The risks of freedom on social media in South Africa


Correction: Since this story was published we have corrected the sentence which stated that “the chain reaction seems to have been started by Jawitz employee Penny Sparrow”. Sparrow left the employ of Jawitz Properties two months (November, 2015) prior to her racist comments going viral and therefore was a former employee of Jawitz Properties.   We regret the error. Jawitz’s full statement can be viewed below this article.

We are all entitled to our own opinions, as long as we know that they have consequences, in the workplace – the damage could be even more dangerous and be grounds for dismissal explains Khomotso Makapane, Bowman Gilfillan partner, in Employment Law.

This comes after the year started with several people expressing views on social media which were seen to be racist. The chain reaction seems to have been started by Penny Sparrow who likened black people to monkeys and escalated with Velaphi Khumalo suggesting white South Africans be handled the same way Hitler dealt with Jewish people.


“Although every person is entitled to their own opinion, whether you are an employee or a contractor, it is important to understand that your opinions may have ramifications,” said Makapane.

“What social media has done is it has bridged the divide between what we used to consider private space and space that the companies used to own – we no longer work for a company for eight hours in a day but the whole time,” said Makapane.

He adds: “The trick about it is this, it is not only tweets or posts that you make today – three years from now you might be looking for a job in a space where you once criticised someone in it.”

Makapane explains how disclaimers mean nothing, if anything they attract more scrutiny and curiosity.

“The moment you say that, it seems to actually attract people to Google you and what comes up first is normally LinkedIn and people are able to see where you work – that disclaimer does not work – already you are telling the public you are worried about your employer and about where you are contracted.”

Employers also have a responsibility to be informed, like in the Gareth Cliff instance, Makapane states “They reacted to a social outcry, a warning to companies: Although you can give credence to what the public has to say, be careful not to violate the right of your employees or contractors as well”.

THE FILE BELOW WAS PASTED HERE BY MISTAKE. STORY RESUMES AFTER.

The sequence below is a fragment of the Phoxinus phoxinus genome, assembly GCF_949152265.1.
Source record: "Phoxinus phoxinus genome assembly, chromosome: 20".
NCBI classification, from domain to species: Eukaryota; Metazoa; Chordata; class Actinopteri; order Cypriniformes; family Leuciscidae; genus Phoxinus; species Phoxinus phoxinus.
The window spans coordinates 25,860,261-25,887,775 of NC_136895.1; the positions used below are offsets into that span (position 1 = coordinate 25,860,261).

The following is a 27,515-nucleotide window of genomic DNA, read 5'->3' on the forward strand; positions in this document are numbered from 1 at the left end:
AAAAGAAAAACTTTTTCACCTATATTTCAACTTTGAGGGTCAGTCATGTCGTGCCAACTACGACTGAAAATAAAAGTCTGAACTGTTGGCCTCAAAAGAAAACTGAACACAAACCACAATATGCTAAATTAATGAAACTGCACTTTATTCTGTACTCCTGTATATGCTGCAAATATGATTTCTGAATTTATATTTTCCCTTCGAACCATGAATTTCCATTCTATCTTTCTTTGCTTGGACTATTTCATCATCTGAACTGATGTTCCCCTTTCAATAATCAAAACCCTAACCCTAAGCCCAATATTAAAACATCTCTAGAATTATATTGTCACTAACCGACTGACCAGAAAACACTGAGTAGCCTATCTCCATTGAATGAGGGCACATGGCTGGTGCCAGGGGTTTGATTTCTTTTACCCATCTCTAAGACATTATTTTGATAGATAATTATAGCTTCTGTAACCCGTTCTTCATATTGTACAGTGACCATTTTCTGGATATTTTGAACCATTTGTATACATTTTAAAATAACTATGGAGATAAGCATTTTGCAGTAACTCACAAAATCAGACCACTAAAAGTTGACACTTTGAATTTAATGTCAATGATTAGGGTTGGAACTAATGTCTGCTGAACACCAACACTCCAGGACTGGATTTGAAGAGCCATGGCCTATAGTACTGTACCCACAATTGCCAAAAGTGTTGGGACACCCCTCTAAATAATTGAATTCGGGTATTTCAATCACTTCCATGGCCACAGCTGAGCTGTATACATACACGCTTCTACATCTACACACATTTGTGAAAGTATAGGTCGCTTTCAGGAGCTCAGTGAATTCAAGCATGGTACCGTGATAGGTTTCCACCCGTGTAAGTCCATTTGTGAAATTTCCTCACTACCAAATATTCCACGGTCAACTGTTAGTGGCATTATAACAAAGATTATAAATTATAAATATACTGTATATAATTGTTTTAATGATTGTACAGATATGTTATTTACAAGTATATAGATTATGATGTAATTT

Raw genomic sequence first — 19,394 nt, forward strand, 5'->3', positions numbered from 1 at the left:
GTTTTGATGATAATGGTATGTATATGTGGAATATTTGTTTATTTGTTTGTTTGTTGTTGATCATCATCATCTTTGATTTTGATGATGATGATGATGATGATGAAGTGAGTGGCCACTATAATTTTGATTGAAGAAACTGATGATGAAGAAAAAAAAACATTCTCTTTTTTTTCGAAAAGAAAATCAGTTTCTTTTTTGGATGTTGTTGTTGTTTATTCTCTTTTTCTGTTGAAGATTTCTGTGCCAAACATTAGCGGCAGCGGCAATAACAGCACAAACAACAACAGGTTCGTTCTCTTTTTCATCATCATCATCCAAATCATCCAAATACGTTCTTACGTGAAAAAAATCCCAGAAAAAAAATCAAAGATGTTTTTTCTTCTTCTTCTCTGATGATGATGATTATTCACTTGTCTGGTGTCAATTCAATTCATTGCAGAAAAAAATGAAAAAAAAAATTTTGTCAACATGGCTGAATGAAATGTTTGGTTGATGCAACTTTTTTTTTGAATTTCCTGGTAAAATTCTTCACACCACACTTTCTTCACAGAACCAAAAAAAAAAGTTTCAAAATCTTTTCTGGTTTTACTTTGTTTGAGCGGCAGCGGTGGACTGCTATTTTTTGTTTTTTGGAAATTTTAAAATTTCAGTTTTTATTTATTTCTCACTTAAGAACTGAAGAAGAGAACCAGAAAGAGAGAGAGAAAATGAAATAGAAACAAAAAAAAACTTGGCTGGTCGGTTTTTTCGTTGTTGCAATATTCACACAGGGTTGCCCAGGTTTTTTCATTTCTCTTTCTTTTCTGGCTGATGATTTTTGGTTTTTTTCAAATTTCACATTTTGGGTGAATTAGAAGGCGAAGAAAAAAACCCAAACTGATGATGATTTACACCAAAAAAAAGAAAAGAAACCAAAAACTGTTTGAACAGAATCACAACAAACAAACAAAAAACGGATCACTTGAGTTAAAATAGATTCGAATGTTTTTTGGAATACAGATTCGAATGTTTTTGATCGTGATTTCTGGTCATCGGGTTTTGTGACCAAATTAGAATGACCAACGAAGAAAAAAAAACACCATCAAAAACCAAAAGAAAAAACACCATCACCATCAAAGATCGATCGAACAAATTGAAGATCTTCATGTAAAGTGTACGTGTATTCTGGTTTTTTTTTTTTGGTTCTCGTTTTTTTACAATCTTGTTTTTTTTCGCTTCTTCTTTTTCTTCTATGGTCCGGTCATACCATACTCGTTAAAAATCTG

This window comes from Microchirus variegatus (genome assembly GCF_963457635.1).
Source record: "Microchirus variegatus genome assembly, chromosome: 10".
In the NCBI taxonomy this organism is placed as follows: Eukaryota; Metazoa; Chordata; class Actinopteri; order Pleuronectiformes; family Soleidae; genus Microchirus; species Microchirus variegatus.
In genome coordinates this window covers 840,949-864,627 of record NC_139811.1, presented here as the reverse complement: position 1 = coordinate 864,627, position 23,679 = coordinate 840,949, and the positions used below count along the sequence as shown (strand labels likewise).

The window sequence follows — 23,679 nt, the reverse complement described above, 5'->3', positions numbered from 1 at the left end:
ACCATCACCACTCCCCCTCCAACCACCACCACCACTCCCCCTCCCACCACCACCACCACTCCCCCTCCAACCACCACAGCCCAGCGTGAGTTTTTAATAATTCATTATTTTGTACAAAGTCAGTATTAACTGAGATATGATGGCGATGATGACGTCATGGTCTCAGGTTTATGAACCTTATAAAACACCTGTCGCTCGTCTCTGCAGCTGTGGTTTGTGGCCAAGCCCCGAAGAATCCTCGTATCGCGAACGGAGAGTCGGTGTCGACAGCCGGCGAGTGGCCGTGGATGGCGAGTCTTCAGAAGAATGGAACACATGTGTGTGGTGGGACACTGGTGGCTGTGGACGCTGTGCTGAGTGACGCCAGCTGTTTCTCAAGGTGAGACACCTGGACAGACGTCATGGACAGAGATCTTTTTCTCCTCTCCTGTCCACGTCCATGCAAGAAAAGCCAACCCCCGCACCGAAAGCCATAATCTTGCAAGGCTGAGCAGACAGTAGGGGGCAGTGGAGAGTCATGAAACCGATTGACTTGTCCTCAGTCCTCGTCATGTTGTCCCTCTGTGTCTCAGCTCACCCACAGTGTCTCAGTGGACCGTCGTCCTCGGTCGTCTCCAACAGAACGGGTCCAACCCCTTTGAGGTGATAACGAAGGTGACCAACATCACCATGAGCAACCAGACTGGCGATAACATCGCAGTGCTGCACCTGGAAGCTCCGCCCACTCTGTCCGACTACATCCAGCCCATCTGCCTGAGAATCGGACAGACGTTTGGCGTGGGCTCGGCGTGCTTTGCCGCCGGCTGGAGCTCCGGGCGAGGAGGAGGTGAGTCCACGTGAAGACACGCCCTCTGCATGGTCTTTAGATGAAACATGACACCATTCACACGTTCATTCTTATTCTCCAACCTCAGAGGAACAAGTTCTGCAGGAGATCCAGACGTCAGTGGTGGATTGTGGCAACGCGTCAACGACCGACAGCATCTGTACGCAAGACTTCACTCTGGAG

Social media conducts are no different from any normal misconduct cases Makapane says and that they need to be treated the same, through process like a hearing and be able to substantiate the reasons why the employee should face sanction.

The concept of criminalising hate speech has been around for a while the lawyer said, “Whether it is racism or hate speech, we already have laws dealing with it, it is just that these laws are perhaps not that popular or known to the public and they are not being affected,” said Makapane.

“This indicates to me just how many South African’s actually don’t know about the existence of those laws – But I guess this is why we are lawyers.”


Herschel Jawitz CEO of Jawitz Properties has condemned the racist statements made by former estate agent, Penny Sparrow, who left the company in November 2015, labeling them as unacceptable.

The ex-agent’s Facebook page erroneously stated that she was still an employee of Jawitz Properties.  This has now been corrected. In addition, properties reflecting her name on another property website have also been updated.

Jawitz Properties has been operating for many years during which it has built an impeccable reputation in the marketplace.  We would like to strongly emphasise that the racial comments made by the ex-employee were done in her personal capacity and have no reflection whatsoever on our company or its views.

We are exploring all legal options and are engaging with our Industry regulatory body to ensure that Penny Sparrow is held accountable for her words. I feel both personally and professionally as the CEO of our company the same anger and outrage about these comments as the public.  It is unfortunate that the anger from the public has been misdirected towards our brand and not the person responsible for the comments made.

There is no place for these views in our country, in our society, in our industry and especially not in our Company.